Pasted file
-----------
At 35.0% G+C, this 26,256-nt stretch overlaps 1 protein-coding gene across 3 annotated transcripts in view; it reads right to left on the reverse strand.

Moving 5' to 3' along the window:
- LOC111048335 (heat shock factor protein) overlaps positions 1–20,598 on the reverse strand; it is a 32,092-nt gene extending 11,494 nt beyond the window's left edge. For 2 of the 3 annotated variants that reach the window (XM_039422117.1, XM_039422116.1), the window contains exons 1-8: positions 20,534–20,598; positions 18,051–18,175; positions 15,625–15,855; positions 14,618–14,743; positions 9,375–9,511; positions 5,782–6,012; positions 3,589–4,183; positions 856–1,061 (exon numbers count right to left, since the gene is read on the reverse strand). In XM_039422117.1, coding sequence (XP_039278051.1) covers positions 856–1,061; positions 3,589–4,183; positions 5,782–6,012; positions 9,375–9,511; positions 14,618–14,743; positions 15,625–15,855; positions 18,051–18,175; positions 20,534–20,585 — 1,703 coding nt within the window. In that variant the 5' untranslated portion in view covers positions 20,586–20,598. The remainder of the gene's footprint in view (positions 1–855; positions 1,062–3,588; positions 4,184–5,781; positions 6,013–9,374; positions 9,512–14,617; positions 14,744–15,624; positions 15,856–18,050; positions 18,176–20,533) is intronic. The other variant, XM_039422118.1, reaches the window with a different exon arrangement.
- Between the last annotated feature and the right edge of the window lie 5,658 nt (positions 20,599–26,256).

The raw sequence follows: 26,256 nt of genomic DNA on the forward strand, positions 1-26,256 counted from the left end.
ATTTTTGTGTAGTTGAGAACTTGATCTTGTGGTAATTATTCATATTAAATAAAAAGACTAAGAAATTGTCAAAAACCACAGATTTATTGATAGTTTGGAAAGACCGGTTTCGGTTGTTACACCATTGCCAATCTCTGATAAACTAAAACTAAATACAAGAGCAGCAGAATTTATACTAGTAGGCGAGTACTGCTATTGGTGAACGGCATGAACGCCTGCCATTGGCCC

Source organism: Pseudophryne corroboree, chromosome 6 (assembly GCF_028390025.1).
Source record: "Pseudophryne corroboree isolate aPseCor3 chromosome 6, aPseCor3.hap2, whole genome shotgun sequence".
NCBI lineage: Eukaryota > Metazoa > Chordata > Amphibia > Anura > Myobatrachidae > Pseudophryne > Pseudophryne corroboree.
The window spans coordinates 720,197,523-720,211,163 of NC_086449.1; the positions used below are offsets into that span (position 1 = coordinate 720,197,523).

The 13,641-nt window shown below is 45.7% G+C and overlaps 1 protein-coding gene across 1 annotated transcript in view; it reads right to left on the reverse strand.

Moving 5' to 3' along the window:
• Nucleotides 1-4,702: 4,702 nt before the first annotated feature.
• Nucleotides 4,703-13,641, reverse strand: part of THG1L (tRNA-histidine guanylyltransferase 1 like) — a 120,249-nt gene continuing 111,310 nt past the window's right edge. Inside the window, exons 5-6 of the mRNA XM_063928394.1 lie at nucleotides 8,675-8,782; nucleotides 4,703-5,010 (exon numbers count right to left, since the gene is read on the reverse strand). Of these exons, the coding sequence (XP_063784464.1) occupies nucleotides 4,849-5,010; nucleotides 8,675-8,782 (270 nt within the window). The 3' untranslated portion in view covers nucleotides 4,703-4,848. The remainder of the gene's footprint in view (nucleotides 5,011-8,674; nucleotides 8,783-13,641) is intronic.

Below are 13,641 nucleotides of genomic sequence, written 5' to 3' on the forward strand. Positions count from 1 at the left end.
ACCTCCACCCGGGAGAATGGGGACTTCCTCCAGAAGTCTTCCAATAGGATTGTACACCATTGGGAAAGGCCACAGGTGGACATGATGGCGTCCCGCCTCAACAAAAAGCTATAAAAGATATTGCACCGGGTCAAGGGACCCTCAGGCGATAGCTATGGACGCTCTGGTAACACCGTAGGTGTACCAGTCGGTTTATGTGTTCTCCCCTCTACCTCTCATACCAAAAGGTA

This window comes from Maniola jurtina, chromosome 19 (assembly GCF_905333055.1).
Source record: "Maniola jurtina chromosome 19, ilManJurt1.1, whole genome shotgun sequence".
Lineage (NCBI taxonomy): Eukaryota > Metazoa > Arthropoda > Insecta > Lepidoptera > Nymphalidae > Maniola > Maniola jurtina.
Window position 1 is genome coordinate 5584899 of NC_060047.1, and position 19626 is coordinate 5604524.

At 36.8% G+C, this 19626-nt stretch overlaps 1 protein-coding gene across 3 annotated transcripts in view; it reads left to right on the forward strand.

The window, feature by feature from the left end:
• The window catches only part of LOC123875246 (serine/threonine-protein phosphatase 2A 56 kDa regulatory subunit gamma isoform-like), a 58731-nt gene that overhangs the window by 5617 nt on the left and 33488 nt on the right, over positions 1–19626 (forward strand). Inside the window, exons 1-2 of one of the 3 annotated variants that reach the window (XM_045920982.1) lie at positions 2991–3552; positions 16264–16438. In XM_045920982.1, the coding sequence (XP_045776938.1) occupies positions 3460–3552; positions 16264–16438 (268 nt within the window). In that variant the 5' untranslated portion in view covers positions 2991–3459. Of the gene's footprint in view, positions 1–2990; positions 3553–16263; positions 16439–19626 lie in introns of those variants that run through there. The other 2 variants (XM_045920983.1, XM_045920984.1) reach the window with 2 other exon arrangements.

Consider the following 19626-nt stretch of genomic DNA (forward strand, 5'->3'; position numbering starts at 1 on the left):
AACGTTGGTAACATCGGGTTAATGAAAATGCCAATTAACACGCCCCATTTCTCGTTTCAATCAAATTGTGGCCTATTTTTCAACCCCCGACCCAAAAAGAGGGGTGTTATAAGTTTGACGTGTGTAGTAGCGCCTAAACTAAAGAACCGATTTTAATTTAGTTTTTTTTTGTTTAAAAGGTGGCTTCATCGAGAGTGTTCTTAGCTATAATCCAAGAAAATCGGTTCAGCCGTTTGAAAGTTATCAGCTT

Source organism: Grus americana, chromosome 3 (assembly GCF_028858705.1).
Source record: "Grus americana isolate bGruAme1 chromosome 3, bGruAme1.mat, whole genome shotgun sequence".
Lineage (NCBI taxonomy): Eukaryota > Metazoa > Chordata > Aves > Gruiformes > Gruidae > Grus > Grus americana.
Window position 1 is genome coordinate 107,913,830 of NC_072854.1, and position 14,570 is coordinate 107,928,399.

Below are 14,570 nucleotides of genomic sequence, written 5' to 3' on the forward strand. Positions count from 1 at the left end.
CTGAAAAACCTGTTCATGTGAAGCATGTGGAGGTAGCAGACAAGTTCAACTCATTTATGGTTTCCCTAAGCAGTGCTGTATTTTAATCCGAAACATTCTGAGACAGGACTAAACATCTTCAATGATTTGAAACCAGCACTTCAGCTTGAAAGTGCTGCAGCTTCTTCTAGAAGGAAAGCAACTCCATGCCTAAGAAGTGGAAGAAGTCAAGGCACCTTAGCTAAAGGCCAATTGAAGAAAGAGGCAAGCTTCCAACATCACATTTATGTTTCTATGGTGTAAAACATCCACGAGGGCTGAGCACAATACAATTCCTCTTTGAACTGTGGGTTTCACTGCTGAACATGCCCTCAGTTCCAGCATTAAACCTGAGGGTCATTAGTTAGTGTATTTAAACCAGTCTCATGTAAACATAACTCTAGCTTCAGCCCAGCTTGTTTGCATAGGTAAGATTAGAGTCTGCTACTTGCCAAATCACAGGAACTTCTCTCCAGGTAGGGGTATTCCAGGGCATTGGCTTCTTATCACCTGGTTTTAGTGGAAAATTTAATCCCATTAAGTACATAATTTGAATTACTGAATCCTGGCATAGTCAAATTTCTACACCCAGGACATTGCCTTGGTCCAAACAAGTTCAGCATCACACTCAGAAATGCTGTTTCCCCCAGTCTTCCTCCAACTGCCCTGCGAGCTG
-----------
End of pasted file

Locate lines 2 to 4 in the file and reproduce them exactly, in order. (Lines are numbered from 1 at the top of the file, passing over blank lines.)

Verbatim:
Moving 5' to 3' along the window:
- LOC111048335 (heat shock factor protein) overlaps positions 1–20,598 on the reverse strand; it is a 32,092-nt gene extending 11,494 nt beyond the window's left edge. For 2 of the 3 annotated variants that reach the window (XM_039422117.1, XM_039422116.1), the window contains exons 1-8: positions 20,534–20,598; positions 18,051–18,175; positions 15,625–15,855; positions 14,618–14,743; positions 9,375–9,511; positions 5,782–6,012; positions 3,589–4,183; positions 856–1,061 (exon numbers count right to left, since the gene is read on the reverse strand). In XM_039422117.1, coding sequence (XP_039278051.1) covers positions 856–1,061; positions 3,589–4,183; positions 5,782–6,012; positions 9,375–9,511; positions 14,618–14,743; positions 15,625–15,855; positions 18,051–18,175; positions 20,534–20,585 — 1,703 coding nt within the window. In that variant the 5' untranslated portion in view covers positions 20,586–20,598. The remainder of the gene's footprint in view (positions 1–855; positions 1,062–3,588; positions 4,184–5,781; positions 6,013–9,374; positions 9,512–14,617; positions 14,744–15,624; positions 15,856–18,050; positions 18,176–20,533) is intronic. The other variant, XM_039422118.1, reaches the window with a different exon arrangement.
- Between the last annotated feature and the right edge of the window lie 5,658 nt (positions 20,599–26,256).